McCain's proposals would hurt GOP With his criticism of...


January 04, 2000

McCain's proposals would hurt GOP

With his criticism of our campaign finance system, Sen. John McCain has become a favorite of the media. He has even won a friend in one of the most liberal of politicians, Bill Bradley.

Their handshake was a high price for "earned media," as campaigns call positive press coverage.

Unfortunately for Republicans, the media is not usually so inclined to cover a Republican candidate so positively. Most newspaper and broadcast coverage is more liberal than conservative.

So what Republican candidates must do, if they can afford it, is purchase "paid media."

That requires money. Money given by like-minded citizens expressing themselves and their shared beliefs, as protected by the First Amendment.

In supporting campaign finance reform, Mr. McCain ignores that the media, along with unions and academia, present a formidable barrier to the Republican Party and its candidates' ability to deliver their message.

It is a tribute to the strength of the Republican platform that despite the media bias and the efforts of the unions and of academia, the GOP is in the majority in Congress.

And Texas Gov. George W. Bush is poised to reclaim the White House.

Could Mr. McCain's surge in coverage in any way be spawned by a fear of that reality in the Democratic media?

Daniel Patrick Ronayne


Texans know limits of Bush's compassion

Molly Ivins' recent column, "Dragging Jesus into the secular political arena" (Opinion Commentary, Dec. 22) was a timely holiday-season reminder that we should beware of politicians who claim God is on their side.

Ms. Ivins was right to warm of fanaticism in such a linkage.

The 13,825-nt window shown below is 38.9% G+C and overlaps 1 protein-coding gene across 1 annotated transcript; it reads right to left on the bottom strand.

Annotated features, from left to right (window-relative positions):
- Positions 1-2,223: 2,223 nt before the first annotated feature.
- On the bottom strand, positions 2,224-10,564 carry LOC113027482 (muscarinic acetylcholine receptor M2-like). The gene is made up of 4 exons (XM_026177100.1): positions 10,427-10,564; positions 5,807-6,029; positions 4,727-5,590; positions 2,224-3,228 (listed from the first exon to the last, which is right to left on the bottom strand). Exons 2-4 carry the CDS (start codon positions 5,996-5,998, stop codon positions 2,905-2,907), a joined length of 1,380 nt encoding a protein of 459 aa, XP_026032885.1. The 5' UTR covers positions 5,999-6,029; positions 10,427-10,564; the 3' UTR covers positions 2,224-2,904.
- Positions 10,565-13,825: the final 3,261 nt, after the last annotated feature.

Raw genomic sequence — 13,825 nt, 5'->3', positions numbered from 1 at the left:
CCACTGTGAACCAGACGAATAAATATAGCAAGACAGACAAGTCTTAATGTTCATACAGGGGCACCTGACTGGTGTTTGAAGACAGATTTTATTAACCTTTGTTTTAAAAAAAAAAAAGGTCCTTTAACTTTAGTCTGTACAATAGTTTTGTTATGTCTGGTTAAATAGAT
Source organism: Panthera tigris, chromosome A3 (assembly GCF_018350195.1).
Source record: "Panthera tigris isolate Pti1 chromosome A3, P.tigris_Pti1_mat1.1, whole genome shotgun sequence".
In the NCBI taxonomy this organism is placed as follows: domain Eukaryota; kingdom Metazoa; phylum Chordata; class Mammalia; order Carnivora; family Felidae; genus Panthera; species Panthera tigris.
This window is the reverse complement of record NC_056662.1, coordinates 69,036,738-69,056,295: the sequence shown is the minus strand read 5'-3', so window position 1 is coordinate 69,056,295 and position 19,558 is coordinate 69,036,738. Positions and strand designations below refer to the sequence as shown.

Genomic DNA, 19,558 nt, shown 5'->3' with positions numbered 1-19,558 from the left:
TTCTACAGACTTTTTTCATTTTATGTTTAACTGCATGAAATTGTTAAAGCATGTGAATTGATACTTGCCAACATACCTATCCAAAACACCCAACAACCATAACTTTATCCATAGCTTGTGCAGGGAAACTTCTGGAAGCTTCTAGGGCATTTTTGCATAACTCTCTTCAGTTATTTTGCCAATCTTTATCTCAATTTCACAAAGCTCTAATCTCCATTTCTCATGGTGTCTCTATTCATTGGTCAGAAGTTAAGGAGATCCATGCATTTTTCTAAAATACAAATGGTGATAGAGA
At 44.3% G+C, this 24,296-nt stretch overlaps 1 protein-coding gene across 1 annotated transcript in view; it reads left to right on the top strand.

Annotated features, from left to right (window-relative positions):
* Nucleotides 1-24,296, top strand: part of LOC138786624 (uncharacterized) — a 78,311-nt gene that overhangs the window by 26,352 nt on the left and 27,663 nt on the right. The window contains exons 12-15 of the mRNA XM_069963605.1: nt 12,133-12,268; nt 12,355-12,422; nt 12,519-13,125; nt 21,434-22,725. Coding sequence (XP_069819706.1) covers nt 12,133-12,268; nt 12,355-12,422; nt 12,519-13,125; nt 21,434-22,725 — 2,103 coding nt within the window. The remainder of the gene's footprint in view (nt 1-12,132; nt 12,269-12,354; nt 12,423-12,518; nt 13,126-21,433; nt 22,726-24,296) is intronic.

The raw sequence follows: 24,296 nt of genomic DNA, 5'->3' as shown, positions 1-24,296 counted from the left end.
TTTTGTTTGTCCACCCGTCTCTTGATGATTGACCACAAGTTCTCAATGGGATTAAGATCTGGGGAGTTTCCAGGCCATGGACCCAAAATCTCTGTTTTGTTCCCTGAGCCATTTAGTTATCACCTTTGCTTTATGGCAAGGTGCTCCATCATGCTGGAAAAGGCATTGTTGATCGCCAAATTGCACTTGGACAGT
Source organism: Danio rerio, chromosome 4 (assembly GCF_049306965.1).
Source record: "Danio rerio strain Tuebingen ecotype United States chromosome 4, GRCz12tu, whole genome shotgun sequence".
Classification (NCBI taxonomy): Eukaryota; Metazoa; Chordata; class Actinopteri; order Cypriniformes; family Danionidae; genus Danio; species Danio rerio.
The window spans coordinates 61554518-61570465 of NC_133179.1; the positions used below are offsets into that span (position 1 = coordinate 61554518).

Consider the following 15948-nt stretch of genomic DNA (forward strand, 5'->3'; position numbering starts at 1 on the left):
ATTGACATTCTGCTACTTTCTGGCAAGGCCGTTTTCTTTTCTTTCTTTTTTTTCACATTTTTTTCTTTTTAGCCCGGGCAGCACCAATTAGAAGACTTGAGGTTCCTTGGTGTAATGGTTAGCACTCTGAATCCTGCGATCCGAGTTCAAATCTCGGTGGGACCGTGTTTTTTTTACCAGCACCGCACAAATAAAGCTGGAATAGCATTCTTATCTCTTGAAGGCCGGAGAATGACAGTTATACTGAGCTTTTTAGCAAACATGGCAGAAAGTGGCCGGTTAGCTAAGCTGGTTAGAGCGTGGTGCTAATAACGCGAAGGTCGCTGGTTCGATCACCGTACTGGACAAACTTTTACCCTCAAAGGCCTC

Texas Gov. George W. Bush is courting religious groups, claiming to be a "compassionate conservative." But as a Texan, Ms. Ivins questioned this claim in light of a number of Mr. Bush's actions as governor which clearly were not compassionate.

The most egregious was his refusal to change Karla Faye Tucker's death sentence. She became the first woman executed in Texas.

When it comes to checking a political candidate's claims against his or her record and behavior, it is logical to check with the people who know the candidate best.

It was no surprise, for example, to many Arkansans that Bill Clinton was a womanizer.

Jonas Bassen


Killings decimate city of Baltimore

Baltimore did it again: more than 300 homicides for the year 1999, for the 10th straight year.

In the last 10 years, Baltimore has seen more killing than Northern Ireland has experienced in 30 years of fighting.

What a great city.

George Peterson

Perry Hall

Reviving Washington, reviving Baltimore?

The Washington Post recently reported a population trend reversal trend in the District of Columbia. The District's population is stabilizing and people are returning to the city. This may have resulted from Mayor Anthony Williams' progressive policies.

Washington and Baltimore have similar racial, drug and crime problems. I hope Mayor Martin O'Malley can accomplish the same for Baltimore.

Donald Holland


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